This approach views each employee as a protagonist in their career story, contributing not just to the organization's success but also crafting a meaningful and engaging narrative of their professional journey.

How to Prepare an Organization Chart?

Organizational charts (or hierarchy charts) graphically represent the structure of an organization. Its purpose is to demonstrate reporting relationships and chains of command within the organization. Employee names, titles, and job positions are often shown in boxes or circles with lines connecting them to other employees and departments. By looking at the company organizational chart, people can quickly understand how the organization is designed, the number of levels, and where each employee fits into the organization.

There is a big picture to be seen before preparing the company organizational chart. To complete this picture, the “What kind of structure should we design?” question must be answered. It would be a good practice to start from the management level while preparing the organizational chart. Here, after determining the roles, competencies, and responsibilities, it should be determined how the work will be distributed throughout the organization. Finally, it should be decided what kind of structure to work in. It should not be forgotten that the schemes are a living structure and should be renewed in parallel with the movements of the companies.

How are Job Descriptions Prepared?

Job descriptions are a useful, plain-language tool that explains the function and responsibilities of a position. It details who performs a job, how it will be completed, and the frequency and purpose of the job in relation to the organization's mission and goals. Job descriptions, which are created in harmony with the goals and processes of the institution, are one of the strategies that show the most effective results. Responsibilities should be fluent and understandable, written in clauses in a logical arrangement. Affiliated top managers, their subordinates if any, the name of the task, and the names that will reside in the place should be specified. Job descriptions should be reviewed occasionally for the company structure and updated when necessary. Job descriptions; Various reasons are used as a tool, such as setting salary levels, conducting performance reviews, clarifying duties, determining titles and pay grades, establishing reasonable compliance checks, and hiring.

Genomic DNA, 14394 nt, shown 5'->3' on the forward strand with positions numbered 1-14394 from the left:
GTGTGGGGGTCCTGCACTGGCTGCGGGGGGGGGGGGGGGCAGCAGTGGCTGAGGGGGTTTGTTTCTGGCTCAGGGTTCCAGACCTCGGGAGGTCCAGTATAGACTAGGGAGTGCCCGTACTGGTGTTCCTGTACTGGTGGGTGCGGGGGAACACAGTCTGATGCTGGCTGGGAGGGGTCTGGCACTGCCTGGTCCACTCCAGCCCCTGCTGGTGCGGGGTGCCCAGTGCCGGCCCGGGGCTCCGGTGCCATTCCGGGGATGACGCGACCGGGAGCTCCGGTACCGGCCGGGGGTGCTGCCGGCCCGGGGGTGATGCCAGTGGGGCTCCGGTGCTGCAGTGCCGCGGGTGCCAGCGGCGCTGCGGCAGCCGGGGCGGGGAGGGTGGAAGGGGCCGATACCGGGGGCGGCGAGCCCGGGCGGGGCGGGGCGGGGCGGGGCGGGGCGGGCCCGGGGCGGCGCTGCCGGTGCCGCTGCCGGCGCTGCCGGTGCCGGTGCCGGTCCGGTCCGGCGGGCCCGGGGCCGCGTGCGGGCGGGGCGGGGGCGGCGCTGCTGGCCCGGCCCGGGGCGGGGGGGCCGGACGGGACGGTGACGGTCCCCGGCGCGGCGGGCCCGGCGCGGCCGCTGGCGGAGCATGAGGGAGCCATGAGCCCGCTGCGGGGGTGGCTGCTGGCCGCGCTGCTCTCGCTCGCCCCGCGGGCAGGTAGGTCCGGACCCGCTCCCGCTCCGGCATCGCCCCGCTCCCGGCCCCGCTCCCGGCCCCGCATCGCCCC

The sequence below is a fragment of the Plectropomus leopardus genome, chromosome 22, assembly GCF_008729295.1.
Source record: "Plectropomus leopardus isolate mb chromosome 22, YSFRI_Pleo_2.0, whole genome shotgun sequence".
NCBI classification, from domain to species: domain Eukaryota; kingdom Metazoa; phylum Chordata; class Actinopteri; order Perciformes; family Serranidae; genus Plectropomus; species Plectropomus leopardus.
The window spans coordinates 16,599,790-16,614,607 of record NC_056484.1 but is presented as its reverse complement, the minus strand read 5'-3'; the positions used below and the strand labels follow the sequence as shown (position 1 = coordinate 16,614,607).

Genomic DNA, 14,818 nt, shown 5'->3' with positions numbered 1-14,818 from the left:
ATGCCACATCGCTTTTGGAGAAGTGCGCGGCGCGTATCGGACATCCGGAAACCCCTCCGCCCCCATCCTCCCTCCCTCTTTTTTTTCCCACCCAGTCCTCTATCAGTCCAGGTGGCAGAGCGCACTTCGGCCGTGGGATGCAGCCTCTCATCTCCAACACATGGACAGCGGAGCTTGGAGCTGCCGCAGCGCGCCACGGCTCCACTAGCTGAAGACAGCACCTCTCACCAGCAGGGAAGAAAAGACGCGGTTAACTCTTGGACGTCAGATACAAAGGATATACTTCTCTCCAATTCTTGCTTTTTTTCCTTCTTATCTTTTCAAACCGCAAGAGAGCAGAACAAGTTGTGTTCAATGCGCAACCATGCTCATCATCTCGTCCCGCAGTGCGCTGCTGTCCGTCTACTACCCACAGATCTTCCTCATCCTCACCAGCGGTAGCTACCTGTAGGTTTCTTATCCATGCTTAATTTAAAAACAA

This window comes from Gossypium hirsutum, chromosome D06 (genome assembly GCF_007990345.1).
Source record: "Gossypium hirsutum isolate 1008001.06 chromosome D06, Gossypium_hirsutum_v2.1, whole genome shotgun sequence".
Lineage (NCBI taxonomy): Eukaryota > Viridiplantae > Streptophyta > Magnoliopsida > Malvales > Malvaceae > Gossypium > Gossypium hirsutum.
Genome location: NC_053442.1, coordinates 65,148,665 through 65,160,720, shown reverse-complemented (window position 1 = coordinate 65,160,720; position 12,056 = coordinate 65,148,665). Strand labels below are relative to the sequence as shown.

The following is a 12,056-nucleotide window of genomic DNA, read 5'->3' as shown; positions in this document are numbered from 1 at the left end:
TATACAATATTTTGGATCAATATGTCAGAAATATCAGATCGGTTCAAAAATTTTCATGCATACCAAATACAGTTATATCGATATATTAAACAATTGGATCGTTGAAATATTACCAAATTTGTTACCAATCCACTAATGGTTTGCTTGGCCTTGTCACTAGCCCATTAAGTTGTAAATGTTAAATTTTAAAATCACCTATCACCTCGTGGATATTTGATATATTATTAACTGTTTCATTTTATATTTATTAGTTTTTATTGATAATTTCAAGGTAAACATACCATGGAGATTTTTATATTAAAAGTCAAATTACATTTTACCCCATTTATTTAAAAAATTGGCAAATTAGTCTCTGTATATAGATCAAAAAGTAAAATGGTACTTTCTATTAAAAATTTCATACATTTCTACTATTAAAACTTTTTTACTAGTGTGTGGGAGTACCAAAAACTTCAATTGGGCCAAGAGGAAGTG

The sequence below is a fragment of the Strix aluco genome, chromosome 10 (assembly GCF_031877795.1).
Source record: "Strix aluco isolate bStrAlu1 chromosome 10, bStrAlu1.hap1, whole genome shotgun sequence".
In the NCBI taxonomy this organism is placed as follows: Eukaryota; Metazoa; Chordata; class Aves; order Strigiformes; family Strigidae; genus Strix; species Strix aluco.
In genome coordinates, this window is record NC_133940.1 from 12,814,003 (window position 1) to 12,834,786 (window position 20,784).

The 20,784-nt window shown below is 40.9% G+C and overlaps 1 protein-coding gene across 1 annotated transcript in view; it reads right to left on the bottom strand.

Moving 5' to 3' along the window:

Who Prepares Job Descriptions?

Job descriptions; Prepared for career planning, education, and legal requirements. A job description provides an employee with a clear and concise resource to use as a guide for job performance. Same way; a supervisor can use the job description as a measurement tool to ensure that the employee meets job expectations. The person who best applies the job descriptions prepares it. It should write down the daily, weekly, and monthly tasks of the person performing the task. These job descriptions written by the employee must be approved by senior managers and HR. It is very important to prepare a definition according to the job, not the person, because people may be temporary, but tasks are permanent.

How to Prepare an Organization Chart?

Organizational charts (or hierarchy charts) graphically represent the structure of an organization. Its purpose is to demonstrate reporting relationships and chains of command within the organization. Employee names, titles, and job positions are often shown in boxes or circles with lines connecting them to other employees and departments. By looking at the company organizational chart, people can quickly understand how the organization is designed, the number of levels, and where each employee fits into the organization.

There is a big picture to be seen before preparing the company organizational chart. To complete this picture, the “What kind of structure should we design?” question must be answered. It would be a good practice to start from the management level while preparing the organizational chart. Here, after determining the roles, competencies, and responsibilities, it should be determined how the work will be distributed throughout the organization. Finally, it should be decided what kind of structure to work in. It should not be forgotten that the schemes are a living structure and should be renewed in parallel with the movements of the companies.

Organization Chart Example

When creating an organizational chart, it would be best to start from the management level. A general manager at the top, if any, department managers (such as human resources management, marketing, sales, and finance management) can be created, then an organizational chart descending to their sub-units. This flow will enable all processes to be shaped more fluently and to be more understandable.

For example; an assistant manager falls directly under a manager on the organizational chart, which indicates that the assistant manager reports to the manager. Organizational charts can take several forms;

Hierarchical Organization Chart

The most common model, the hierarchical organization chart, places the highest-ranking individuals at the top of the graph and positions the lower-ranking individuals below them.

Flat Organization Chart

The flat organizational chart, also known as the "horizontal" chart, places individuals at the same level, providing greater equality of power and autonomous decision-making ability than employees in hierarchical businesses.